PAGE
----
A huge rise in the number of vegetarians and vegans in Britain has lead to a growing number of brewers to look for alternatives to isinglass as a clearing or “fining” agent. A report in CAMRA’s Good Beer Guide has supported the move away from the traditional beer clearing method.
Omnivores may be oblivious, but not all beer is vegetarian or vegan due to the addition of isinglass. Made from the swim bladder of a fish and typically added to beers in order to attract excess protein and yeast, isinglass is used to produce a clearer pint in your glass. Although odourless and tasteless, for those drinkers who prefer not to consume animal products, the rise in the range of vegan beers has been welcomed.
Just this year, Irish brewing giants Guinness began using a vegan alternative to isinglass to refine their stout and other large brewers are expected to follow.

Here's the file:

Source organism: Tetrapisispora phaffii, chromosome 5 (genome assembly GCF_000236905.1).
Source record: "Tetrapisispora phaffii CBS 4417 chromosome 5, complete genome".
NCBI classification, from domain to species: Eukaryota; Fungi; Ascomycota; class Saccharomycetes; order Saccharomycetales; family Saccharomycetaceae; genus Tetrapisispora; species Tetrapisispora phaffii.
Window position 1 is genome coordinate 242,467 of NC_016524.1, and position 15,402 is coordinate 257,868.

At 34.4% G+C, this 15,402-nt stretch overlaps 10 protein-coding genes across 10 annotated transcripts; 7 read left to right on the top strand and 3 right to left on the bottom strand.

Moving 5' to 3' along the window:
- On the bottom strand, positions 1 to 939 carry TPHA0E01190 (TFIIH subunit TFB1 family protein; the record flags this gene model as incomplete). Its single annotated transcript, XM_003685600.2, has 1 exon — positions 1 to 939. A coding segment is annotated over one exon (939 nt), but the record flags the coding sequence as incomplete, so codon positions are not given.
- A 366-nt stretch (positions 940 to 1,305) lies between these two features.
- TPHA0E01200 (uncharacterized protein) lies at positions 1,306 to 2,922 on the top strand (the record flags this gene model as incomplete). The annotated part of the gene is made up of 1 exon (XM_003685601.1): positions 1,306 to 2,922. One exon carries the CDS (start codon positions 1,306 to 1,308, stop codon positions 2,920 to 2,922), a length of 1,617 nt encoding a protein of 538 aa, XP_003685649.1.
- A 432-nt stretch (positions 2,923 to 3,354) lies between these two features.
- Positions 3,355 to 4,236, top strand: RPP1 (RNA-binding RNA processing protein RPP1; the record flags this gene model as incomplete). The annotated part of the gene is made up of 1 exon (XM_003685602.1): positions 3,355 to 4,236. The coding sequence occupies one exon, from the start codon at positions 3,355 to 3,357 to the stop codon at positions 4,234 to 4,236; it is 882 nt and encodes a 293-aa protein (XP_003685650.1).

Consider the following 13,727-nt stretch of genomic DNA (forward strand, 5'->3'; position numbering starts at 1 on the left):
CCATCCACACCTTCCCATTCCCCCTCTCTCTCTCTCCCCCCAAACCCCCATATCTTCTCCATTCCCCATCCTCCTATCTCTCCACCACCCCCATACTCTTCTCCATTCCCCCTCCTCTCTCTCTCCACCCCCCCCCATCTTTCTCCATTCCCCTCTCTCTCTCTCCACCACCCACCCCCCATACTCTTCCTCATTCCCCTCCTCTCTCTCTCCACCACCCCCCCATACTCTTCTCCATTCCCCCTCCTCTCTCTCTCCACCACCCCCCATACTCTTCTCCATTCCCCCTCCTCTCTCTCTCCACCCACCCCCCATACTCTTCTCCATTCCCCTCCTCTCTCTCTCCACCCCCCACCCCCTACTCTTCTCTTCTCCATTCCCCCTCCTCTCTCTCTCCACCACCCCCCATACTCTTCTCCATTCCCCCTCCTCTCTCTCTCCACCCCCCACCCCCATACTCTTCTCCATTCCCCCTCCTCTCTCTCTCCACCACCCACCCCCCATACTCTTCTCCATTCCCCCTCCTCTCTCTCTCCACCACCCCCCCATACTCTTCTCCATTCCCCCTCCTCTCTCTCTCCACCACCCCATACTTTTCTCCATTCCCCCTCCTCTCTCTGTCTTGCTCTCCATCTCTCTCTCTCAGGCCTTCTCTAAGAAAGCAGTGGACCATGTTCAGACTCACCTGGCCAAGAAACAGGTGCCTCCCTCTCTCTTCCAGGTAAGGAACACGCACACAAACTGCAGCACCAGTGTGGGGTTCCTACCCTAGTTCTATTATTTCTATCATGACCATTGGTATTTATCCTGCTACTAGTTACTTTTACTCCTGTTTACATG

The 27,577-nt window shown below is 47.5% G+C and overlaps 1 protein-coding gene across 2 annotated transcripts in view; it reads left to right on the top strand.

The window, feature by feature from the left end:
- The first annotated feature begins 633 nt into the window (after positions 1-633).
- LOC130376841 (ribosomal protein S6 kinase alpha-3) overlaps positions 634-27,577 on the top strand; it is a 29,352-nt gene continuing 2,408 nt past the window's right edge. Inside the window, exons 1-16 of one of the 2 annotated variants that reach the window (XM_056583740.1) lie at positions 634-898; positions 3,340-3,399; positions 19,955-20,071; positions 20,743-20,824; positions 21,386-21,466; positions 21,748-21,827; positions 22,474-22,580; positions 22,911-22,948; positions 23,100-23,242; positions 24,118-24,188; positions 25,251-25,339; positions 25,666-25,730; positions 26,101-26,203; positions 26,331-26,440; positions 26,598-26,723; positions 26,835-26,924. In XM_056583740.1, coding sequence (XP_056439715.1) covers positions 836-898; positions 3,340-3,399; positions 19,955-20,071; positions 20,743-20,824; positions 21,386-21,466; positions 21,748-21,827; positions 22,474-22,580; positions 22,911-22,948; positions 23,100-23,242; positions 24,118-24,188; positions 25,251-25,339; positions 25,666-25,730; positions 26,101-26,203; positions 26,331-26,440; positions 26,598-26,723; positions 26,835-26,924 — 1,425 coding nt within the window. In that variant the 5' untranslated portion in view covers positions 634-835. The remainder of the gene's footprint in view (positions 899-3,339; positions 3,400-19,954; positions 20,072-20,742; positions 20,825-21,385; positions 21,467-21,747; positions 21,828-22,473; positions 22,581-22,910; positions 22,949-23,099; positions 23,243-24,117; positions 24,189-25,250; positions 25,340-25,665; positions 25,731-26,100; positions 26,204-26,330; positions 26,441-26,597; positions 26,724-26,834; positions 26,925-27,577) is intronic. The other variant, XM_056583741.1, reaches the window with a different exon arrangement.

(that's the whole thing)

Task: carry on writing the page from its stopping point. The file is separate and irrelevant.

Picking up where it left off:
Researchers from the University of Nottingham are looking into whether the hop plant may have another role to play in beer production. Their research suggests that a combination of fresh and “spent” hops (hops which have been used in the brewing process) may be as effective at producing clear beers as isinglass.
Some breweries such as Bristol’s Moor Beer, have decided that skipping the fining process altogether is a simpler solution. Moor Beer head brewer Justin Hawke has suggested that isinglass can strip beer of some of it’s flavour. Consequently all beers the brewery produces are served naturally cloudy. Justin Hawke attributes his love of cloudy beer to the wheat beer he drank while stationed in Germany for military service.
Good Beer Guide editor Roger Protz has written his support of the move away from isinglass use, saying that “Not only are drinkers happy – but so are fish!”